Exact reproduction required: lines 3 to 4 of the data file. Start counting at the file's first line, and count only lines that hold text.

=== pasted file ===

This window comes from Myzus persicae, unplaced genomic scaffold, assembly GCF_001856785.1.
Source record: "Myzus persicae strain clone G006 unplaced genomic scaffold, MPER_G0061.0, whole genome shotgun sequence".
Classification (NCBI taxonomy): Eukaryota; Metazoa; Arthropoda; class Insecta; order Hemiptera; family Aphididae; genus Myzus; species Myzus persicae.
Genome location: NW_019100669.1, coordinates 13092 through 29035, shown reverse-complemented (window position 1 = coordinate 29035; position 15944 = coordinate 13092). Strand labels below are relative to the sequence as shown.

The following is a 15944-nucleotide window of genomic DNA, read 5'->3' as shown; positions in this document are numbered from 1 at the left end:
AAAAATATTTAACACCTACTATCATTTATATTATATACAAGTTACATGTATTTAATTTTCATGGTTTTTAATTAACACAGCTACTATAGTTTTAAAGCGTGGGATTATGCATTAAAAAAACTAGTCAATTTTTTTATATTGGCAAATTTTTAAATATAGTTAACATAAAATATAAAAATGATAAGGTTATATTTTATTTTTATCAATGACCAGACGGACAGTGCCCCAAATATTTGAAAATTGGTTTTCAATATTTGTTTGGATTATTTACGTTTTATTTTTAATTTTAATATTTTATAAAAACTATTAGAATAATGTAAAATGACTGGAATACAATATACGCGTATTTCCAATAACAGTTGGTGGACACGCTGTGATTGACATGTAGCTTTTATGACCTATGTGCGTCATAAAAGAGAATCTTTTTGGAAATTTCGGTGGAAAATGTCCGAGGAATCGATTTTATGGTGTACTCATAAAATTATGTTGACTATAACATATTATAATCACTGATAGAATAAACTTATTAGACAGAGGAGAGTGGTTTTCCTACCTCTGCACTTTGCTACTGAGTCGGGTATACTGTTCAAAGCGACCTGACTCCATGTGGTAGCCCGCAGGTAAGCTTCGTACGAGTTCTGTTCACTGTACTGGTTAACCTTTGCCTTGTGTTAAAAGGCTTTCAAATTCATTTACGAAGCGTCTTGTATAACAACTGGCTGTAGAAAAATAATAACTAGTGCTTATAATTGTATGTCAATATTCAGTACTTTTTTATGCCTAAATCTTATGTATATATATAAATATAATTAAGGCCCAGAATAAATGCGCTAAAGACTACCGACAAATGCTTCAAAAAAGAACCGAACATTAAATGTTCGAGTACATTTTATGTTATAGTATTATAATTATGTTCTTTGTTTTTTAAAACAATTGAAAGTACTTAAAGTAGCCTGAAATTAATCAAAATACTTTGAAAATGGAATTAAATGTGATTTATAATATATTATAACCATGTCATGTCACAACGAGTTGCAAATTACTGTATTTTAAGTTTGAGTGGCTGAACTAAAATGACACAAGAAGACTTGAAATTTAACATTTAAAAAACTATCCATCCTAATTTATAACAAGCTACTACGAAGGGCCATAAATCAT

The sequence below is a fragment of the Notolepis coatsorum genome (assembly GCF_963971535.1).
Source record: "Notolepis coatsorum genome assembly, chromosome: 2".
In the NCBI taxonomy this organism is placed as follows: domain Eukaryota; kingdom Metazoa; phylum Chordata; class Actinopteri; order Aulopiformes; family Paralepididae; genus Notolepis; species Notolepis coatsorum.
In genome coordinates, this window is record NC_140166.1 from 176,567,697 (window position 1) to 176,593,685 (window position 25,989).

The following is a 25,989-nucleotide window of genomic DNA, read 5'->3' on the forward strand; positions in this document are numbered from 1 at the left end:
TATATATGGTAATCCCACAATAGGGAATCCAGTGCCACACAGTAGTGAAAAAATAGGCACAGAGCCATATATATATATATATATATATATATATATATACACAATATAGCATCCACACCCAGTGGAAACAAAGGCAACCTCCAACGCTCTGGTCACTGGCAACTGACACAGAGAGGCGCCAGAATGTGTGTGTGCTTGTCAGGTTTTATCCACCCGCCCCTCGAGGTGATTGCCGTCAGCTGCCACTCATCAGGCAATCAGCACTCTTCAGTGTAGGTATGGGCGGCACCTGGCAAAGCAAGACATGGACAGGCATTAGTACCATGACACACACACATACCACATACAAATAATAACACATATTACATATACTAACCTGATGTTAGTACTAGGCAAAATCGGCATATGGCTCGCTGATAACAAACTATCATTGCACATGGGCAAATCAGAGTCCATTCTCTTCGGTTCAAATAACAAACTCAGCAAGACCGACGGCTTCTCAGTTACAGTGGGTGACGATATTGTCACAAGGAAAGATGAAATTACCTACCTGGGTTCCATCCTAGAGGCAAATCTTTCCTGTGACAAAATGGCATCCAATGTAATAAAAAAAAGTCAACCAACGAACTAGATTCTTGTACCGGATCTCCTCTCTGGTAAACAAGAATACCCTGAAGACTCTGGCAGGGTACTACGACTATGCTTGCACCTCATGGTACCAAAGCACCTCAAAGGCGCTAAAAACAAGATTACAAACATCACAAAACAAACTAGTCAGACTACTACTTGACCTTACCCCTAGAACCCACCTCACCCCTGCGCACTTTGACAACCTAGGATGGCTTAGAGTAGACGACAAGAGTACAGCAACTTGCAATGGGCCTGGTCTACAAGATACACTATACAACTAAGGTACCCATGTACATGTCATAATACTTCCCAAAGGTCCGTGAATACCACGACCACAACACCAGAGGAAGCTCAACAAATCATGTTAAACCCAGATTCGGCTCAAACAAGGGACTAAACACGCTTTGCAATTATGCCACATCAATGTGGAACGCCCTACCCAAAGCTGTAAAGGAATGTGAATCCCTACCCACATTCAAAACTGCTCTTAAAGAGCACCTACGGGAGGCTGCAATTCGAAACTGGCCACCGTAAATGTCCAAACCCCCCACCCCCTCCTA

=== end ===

Classification (NCBI taxonomy): Eukaryota; Metazoa; Arthropoda; class Insecta; order Hemiptera; family Aphididae; genus Myzus; species Myzus persicae.
Genome location: NW_019100669.1, coordinates 13092 through 29035, shown reverse-complemented (window position 1 = coordinate 29035; position 15944 = coordinate 13092). Strand labels below are relative to the sequence as shown.